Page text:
The Terrorist Theory of Victory


The Terrorist Theory of Victory

Jul 20th, 2005 3 min read
James Jay Carafano

Vice President, Kathryn and Shelby Cullom Davis Institute

James Jay Carafano is a leading expert in national security and foreign policy challenges.

Terrorists win by just being there. It's the kind of sound-bite interviewers love. Short. Pithy. Seemingly profound. And, best of all, arresting: It paints terrorism as a frightening, irresistible force.

There's no shortage of freshly minted "terrorism experts" spouting lines like this on the talk shows, but there's a problem. This view of terrorism is rubbish.

Fact is, terrorists rarely win. True, they succeed at killing people -- murdering innocents, destroying property and creating misery -- but that's not their intended goal. Terrorism by definition is violence with a political purpose. And terrorists are terrorists not by choice, but by desperation. They kill men, women and children indiscriminately because they think there's no other way to advance their cause. Propaganda and politics have failed them. They lack armies or economic power.

There have been many terrorist campaigns throughout history. But most have failed to achieve their goals. Slaughtering civilians rarely advances political causes.

Iraq is a case in point. The Associated Press reports that since April 28, insurgents have killed more than 1,100 people in Iraq. In all likelihood, the toll will continue to mount for the foreseeable future. But the notion that rising civilian casualties will lead inevitably to the collapse of Iraq's fledgling democracy is utterly wrongheaded.

As a rule, terrorism fails in the long run. It fails because, as a strategy, it lacks a theory of victory, a means to convert the desire to change the political order into reality. The only terrorist campaigns in history that ultimately succeeded first had to transform into something else -- something more than a terrorist movement. History indicates that movements launched by political violence can achieve victory only by switching to one of four alternative tracks. None of these redirections appears likely to occur in Iraq.

  1. Become an army and conquer territory. That's how the Communists overthrew the government in China. The mujahadeen prevailed against the Russians in Afghanistan only after they were able to field a credible military force. It was armies, not the Viet Cong, that successfully invaded South Vietnam. A British-Portuguese-Spanish force, not guerrillas, threw Napoleon's army out of Spain. It was an American army helped by the French navy, not irregulars, that won the American Revolution.

    The prospects for the Iraqi insurgents getting anything close to an army that can overthrow the government forces, particularly while those forces are backed by U.S. air, naval and artillery fire, are pretty bleak. Every time terrorists have coalesced in force, in places like Fallujah, they have become little more than an attractive target.

  2. Become a mass political movement. This happened in Algeria, where the French, under popular pressure, gave up their colony.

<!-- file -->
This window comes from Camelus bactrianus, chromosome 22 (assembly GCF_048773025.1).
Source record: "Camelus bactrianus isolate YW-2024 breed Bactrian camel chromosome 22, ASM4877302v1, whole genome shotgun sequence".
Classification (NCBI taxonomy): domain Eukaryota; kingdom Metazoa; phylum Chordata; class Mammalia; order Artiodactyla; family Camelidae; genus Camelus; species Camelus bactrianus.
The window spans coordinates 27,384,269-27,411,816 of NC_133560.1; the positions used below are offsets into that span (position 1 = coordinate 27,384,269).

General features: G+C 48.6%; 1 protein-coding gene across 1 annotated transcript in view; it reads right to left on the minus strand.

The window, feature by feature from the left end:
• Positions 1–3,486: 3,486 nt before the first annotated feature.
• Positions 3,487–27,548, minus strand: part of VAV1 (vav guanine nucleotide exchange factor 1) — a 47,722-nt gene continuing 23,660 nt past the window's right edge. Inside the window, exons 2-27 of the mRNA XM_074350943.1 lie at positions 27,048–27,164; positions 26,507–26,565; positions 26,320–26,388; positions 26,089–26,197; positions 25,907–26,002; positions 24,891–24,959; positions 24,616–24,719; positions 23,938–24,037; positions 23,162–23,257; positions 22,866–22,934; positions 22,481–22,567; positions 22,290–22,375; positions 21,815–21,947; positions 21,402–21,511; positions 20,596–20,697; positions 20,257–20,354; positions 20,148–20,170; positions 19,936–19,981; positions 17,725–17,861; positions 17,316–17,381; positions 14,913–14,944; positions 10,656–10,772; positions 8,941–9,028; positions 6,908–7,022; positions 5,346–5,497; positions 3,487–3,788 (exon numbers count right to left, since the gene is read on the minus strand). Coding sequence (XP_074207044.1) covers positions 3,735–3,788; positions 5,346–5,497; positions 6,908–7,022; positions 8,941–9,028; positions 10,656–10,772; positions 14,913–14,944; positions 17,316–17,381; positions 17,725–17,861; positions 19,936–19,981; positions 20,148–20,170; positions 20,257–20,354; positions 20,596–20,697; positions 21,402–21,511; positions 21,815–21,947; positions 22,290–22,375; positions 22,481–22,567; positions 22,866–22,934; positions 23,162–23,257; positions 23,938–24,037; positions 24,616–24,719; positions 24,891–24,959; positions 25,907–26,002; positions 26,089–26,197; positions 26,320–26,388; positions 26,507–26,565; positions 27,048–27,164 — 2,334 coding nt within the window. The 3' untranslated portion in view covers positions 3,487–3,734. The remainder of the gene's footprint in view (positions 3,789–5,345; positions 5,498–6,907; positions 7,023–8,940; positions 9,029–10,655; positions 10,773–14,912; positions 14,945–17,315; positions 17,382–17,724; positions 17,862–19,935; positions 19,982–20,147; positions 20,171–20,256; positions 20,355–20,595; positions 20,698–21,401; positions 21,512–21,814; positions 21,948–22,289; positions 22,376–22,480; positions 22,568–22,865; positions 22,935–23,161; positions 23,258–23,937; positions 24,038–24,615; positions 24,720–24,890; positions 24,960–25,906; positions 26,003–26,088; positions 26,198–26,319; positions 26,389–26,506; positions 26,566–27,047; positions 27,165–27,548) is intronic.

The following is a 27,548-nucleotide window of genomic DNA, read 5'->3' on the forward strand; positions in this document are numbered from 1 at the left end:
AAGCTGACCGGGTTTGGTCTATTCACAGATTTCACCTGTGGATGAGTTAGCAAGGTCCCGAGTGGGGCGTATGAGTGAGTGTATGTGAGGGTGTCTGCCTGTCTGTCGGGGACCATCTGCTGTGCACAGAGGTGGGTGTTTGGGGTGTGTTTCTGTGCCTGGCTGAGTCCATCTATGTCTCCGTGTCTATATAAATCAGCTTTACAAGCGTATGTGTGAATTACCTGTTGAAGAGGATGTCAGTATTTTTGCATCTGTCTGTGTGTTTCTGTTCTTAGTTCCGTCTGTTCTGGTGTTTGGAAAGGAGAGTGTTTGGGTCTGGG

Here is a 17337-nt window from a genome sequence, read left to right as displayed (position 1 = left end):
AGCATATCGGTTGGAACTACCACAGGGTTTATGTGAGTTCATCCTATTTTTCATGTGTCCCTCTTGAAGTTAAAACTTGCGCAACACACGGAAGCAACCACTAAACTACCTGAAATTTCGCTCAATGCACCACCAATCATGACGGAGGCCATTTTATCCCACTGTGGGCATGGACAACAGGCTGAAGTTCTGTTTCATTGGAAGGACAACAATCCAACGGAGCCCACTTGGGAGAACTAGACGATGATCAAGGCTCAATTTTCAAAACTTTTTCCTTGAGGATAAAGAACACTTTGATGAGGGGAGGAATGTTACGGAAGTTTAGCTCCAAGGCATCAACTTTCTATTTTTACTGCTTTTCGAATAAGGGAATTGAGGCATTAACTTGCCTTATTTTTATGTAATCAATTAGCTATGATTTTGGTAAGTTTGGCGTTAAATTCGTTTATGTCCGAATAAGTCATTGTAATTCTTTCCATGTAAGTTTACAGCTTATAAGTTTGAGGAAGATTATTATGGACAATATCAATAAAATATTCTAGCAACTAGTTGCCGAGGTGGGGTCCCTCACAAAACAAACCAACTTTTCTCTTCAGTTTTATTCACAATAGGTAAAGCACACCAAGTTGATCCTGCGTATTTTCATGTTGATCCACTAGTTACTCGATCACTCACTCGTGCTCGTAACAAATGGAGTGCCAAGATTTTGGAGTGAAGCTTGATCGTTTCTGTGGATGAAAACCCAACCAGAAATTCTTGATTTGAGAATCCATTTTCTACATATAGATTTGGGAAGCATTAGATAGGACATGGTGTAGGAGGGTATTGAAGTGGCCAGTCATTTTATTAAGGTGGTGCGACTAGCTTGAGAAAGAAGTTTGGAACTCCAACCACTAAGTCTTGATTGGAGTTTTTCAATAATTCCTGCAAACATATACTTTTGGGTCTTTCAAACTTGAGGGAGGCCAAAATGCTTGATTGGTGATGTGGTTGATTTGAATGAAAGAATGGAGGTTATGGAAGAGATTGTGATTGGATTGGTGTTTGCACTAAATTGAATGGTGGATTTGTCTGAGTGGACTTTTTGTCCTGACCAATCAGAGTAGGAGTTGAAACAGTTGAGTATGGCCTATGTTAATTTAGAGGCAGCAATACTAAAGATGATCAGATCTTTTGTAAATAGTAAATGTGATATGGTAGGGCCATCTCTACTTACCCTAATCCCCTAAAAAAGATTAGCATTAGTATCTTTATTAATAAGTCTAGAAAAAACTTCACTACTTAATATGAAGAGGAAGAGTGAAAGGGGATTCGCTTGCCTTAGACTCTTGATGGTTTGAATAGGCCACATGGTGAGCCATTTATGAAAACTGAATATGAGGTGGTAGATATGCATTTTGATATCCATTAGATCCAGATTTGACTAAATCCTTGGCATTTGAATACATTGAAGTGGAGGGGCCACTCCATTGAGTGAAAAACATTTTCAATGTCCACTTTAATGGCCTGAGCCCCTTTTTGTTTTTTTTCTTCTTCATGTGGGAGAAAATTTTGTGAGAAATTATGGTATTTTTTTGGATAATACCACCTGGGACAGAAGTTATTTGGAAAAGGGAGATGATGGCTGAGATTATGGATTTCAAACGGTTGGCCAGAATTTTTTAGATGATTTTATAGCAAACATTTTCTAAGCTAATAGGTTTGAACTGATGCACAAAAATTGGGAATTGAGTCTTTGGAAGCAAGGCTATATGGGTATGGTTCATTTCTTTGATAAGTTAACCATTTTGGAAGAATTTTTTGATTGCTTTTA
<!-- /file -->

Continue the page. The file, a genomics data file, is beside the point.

The likelihood of terrorists in Iraq sparking a mass movement is virtually nil. The terrorists want either a return to Baathist dictatorship or the creation of a Taliban-style dictatorship. Or they're just in it for a buck. None of these seems likely to inspire a mass uprising.

    The terrorists can't even spark a civil war. Iraqis aren't stupid. They know what the terrorists are trying to do. If civil war flares, it will be because the factions don't trust each other, not because the terrorists are manipulating them. And so far, no major Iraqi faction has indicated that it thinks civil war is a good idea.

  3. Kill everyone in charge and take over. This worked during the French Revolution, but don't bet on it happening in Iraq. The terrorists have been trying this for months, and it's not working. When officials fall, others step in and take their place.

  4. Turn to politics. A few terrorist groups have renounced violence and become legitimate political movements. Some Iraqi insurgents may opt for this route, but in doing so they stop being terrorists, and since the terrorist cause has little political attraction, such conversions aren't likely to hinder the spread of democracy.

Lacking a certain means to victory, the terrorists likely will continue doing what they're doing: killing innocents and lacing their Web sites with the usual propaganda about being in the eternal struggle, with victory bound to come eventually.

Most Iraqis know better. Eventually, even the terrorist supporters will wake up and realize they're wasting money and recruits only to incite Muslims to kill Muslims.

Meanwhile, the best thing the Iraqis can do is to continue to nurse their fledgling democracy and make it as inclusive as possible, keep on increasing the ranks and quality of its security forces, expand the rule of law, and grow the economy. Sooner or later, the terrorists will wind-up like most of their predecessors -- dead or defeated.

James Carafano, co-author of "Winning the Long War: Lessons from the Cold War for Defeating Terrorism and Preserving Freedom," is a senior research fellow at The Heritage Foundation (

Distributed nationally on the Knight-Ridder Tribune wire